I was half terrified, and half relieved to see someone. In halting Spanish, I explained that I was a visitor from the University, and that my car had left without me because I had arrived on a later plane than expected. I was worried he might stab me and steal my camera, but instead he offered to show me the way to the hotel normally used by the university in El Coca.
Although I was stranded for a few days until I got things sorted out, it allowed time to get to know my rescuer. It turned out that he was not just any random passer-by, but a famous environmental campaigner – Moi Enomenga, Huaorani Indian and Amazon eco-warrior.
Moi is an Amazon celebrity, the son of a proud Indian leader who chose the traditional life over the ideology of early Christian missionaries. His father took his family deep into the Western Amazon to an area known today as Yasuni National Park, and so instead of learning the Bible, Moi learned deep indigenous knowledge and the cultural traditions of the Huaorani.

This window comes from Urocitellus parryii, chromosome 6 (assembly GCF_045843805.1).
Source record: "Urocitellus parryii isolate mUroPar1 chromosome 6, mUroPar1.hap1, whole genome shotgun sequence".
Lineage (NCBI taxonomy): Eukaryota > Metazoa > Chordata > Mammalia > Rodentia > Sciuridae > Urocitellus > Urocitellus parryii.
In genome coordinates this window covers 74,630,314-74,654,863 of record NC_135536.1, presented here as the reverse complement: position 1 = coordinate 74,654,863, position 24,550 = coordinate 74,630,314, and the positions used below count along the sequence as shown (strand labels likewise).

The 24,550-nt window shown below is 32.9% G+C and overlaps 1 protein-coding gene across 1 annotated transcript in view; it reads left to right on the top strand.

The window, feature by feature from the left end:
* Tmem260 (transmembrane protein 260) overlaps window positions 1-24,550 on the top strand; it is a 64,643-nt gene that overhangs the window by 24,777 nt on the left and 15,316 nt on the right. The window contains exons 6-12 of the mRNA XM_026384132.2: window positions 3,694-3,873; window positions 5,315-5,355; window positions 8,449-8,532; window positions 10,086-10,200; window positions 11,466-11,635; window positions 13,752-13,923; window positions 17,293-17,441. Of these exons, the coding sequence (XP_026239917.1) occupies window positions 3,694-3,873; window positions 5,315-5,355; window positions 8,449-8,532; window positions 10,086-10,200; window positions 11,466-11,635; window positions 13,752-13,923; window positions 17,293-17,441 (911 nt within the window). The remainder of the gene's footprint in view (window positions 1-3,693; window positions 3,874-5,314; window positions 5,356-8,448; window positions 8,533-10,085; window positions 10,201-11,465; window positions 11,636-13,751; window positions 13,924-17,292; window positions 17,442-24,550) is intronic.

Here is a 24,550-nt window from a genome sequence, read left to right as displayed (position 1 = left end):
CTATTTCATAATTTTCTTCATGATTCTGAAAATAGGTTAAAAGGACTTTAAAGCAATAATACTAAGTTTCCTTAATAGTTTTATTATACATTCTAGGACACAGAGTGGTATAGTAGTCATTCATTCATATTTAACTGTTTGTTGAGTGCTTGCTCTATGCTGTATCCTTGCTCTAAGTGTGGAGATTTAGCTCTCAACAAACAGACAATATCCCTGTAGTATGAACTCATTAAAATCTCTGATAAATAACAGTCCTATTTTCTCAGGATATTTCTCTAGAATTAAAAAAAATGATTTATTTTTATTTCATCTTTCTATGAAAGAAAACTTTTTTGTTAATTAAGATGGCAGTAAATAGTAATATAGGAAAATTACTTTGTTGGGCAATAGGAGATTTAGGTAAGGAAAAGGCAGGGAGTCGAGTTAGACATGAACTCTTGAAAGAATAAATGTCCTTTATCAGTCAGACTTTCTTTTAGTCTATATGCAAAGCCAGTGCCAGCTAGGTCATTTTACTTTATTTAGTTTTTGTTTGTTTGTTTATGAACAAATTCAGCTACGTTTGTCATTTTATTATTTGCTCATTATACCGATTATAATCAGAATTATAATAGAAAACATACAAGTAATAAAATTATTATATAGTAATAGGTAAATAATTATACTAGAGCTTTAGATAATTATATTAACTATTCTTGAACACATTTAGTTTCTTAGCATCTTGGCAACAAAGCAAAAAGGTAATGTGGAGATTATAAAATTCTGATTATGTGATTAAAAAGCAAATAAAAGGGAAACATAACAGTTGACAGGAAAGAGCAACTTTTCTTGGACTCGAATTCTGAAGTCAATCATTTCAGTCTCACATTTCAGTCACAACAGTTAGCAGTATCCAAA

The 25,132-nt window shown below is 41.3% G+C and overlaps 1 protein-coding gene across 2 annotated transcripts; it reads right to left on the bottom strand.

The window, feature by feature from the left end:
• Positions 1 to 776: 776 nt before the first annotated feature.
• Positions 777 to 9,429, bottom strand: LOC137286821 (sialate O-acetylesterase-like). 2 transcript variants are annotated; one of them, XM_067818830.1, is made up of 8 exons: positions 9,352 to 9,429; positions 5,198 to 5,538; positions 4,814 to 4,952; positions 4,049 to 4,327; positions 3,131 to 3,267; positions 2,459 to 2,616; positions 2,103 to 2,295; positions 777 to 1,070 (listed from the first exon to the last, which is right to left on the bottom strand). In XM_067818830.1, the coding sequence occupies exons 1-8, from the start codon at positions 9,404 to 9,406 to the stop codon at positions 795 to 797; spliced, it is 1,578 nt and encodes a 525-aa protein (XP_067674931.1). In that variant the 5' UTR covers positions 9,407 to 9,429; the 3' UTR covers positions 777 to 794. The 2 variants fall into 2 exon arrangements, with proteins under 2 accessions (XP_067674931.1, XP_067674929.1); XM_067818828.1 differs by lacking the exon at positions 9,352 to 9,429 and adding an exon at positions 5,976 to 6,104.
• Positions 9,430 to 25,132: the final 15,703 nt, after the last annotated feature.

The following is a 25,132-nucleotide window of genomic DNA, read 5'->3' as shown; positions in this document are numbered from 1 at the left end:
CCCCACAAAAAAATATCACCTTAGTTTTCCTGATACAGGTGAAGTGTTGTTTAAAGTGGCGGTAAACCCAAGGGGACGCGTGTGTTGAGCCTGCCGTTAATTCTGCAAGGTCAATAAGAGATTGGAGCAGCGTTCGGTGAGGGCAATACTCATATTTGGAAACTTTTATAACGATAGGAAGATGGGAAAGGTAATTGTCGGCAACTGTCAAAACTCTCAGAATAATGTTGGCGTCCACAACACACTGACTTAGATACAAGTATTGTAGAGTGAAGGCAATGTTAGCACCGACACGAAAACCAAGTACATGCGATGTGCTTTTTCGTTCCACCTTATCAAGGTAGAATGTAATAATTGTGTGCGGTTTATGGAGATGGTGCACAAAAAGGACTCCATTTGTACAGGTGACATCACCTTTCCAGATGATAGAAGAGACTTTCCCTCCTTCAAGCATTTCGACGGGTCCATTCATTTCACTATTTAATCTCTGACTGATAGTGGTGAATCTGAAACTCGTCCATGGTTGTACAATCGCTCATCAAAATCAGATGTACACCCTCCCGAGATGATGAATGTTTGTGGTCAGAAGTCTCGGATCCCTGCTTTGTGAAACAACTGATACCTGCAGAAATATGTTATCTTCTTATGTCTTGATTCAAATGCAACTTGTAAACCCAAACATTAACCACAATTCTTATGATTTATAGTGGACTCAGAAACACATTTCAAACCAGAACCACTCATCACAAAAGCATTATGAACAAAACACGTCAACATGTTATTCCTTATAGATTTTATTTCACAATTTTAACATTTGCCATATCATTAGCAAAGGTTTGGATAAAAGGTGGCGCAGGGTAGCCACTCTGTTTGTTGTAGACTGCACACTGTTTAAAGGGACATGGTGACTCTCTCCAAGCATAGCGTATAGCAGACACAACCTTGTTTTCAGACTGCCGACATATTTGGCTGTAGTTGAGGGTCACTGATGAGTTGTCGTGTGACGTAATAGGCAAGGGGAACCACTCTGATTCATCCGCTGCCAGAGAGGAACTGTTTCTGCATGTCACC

The man I met near the runway at El Coca, little did I know, was the Huaorani jungle boy featured in Savages, a best-selling book by award-winning writer Joe Kane. Moi had matured to become a leader of the local indigenous movement trying to defend the rainforest against the oil companies.
He certainly helped me out – a total stranger in the forest.
A voice for the forest
Moi's example shows that one man who chooses to raise his voice can speak for the collective resources of the largest – and most endangered – natural habitat on the planet. Protecting the Amazon rainforest is his life's work, and the Yasuni National Park and surrounding area are testament to his ongoing success.
His current project is the creation of a new protected area named Yame Reserve, in honor of his late father. In the light of all the growing threats to his environmental and cultural heritage, his willingness to network with tourism organizations, conservation groups, the Ecuadorian government and the United Nations offers hope to this globally vital, and profoundly endangered, natural paradise.